Use feeling when training your horse
It is one thing to learn new techniques but what we really need to learn is feeling. The feeling is what matters most to the horse and the horse follows the feeling because it feels so good. You have to learn the feeling from both the ground and the horseback.
Feeling is the opposite of coercion
The word “feeling” is an expression of an attitude one should have when working with horses, not to resort to coercion, violence or intimidation to make them do what we want.
Although we ourselves feel that we are kind to our horses, we often use coercion and pain to get our will through. It has become so because we simply did not understand better and instead forced us to the result we want.
It lies in our nature because where knowledge ends, the violence takes on. We have the violence in us so we are so used to it that we hardly even think about it. Here are some examples:
We pull and jerk on ropes and reins, we put on sharp, painful bits when the horse doesn’t obey. We rap it with the whip, put on spurs and kick it to the side when it doesn’t want to move forward, and we put on side reins to force the horse’s head into a certain position. Yes, the list can go on.
“Auxiliaries” use force
If we need these so-called “auxiliary reins” in the form of martingals, gramant, draw reins, side reins, double English nose bands etc, we do not use feeling when training horses.
Often we have no idea how to train horses in other ways, but these coercive measures would not be needed if everyone knew that horses can listen and obey with their own free will.
You have to try to get into the horse’s situation and learn to think like a horse and allow it to make mistakes. It must be okay if the horse says no to your decision because it has the right to and is nothing to be punished for.
Learn to use the feeling so that the horse understands and asks it in such a way that it can succeed and believes that it is its own idea to do what you ask for it. If the horse does not understand, you need to change something, be clearer and slower.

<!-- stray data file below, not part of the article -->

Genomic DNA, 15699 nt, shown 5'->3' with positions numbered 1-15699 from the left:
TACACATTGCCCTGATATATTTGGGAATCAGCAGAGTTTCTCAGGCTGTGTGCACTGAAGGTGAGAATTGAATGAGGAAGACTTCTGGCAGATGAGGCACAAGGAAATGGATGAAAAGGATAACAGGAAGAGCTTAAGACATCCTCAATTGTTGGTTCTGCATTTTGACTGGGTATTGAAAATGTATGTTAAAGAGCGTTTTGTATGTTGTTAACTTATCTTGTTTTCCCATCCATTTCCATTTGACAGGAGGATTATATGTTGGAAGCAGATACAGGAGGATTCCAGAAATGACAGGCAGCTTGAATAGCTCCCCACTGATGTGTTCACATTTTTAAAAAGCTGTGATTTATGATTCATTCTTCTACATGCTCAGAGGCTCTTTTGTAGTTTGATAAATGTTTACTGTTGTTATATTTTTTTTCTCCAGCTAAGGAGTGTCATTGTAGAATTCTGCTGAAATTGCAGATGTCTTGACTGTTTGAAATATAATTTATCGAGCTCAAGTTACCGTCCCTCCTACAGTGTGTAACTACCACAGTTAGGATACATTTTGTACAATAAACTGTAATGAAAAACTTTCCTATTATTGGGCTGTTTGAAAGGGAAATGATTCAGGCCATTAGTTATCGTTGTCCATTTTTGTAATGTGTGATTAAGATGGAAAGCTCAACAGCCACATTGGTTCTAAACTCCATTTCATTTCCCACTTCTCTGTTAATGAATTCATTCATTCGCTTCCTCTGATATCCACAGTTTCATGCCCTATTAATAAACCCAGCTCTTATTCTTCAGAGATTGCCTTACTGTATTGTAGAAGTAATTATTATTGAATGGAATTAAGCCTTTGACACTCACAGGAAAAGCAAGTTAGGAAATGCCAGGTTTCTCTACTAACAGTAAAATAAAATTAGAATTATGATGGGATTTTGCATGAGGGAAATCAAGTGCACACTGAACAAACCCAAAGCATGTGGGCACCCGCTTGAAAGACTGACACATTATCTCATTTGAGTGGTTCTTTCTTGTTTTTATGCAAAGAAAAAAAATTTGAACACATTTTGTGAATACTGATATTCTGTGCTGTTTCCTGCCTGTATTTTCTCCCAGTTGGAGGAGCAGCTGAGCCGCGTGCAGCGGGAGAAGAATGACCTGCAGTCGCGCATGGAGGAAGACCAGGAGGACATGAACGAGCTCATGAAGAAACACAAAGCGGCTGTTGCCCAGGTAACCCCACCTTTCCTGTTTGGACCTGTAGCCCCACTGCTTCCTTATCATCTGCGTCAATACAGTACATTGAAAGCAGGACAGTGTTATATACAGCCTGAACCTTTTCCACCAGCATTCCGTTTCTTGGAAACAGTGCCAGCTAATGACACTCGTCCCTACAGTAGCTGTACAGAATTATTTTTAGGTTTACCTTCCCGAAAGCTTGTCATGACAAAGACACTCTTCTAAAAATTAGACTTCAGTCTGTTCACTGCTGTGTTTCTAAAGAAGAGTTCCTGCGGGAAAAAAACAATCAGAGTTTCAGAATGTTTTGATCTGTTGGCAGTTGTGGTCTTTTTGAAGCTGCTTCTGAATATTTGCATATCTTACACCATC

Ride with harmony
One does not achieve harmony in the riding through side reins, sharp bits or tightly tensioned nose bands. All forms of auxiliary reins can cause tension, overload damage and lashing. It brakes the horse at the neck, restricts the horse´s movements and is the enemy to flexibility.
An overly stretched nose band gives tension that often propagates to the jaw joints, which in turn gives rise to tension in the horse’s neck. The mobility is then reduced throughout the spine and the horse cannot give in to the neck and gets difficult to put under him. The riding ability deteriorates.
Horse dentists I met say that nosebands causes a lot of dental problems. A noseband should not interfere in any way so the solution is to loosen it or remove it completely.
The horse must be able to open his mouth if it needs to. It must have the opportunity to show if something is not right so that one can solve a possible problem. Horses often open the mouth in protest against, for example, an ill-fittng bit or against a strong hand.
Side reins and sharp bits are made to overpower resistance and force the horse’s head into a vertical position. The horse then uses the wrong muscles to try to get away from the influence of the reins and the bit, and this leads to resistance and strain injuries.
Emotional discomfort leads to physical discomfort and, in turn, leads to emotional stress. Forcing the horse to a certain position causes the horse to become frustrated and “unwanted behavior” becomes even stronger.
Riding with feeling and harmony means that the reins should not be a support when riding. The horse should always carry itself, just as it does in the pasture.
Many riders find it difficult to ride and keep the balance when they release the reins and this is because they have probably been used as support. The hand should never have more than one soft contact with the horse´s nose or mouth.
Then you develop feeling
Using feeling means increasing your understanding, becoming more skilful and more emotionally stable and in control of your reactions. It also means changing the way of dealing with the horse – from scratch.
It is a big changeover and just because you remove all the help aids you should not think that the horse immediately becomes cooperative. You have to start communicating with the horse in a different way, from the ground and then transfer it to the horseback.
Feeling is how you touch your horse, how to handle the rope and the reins.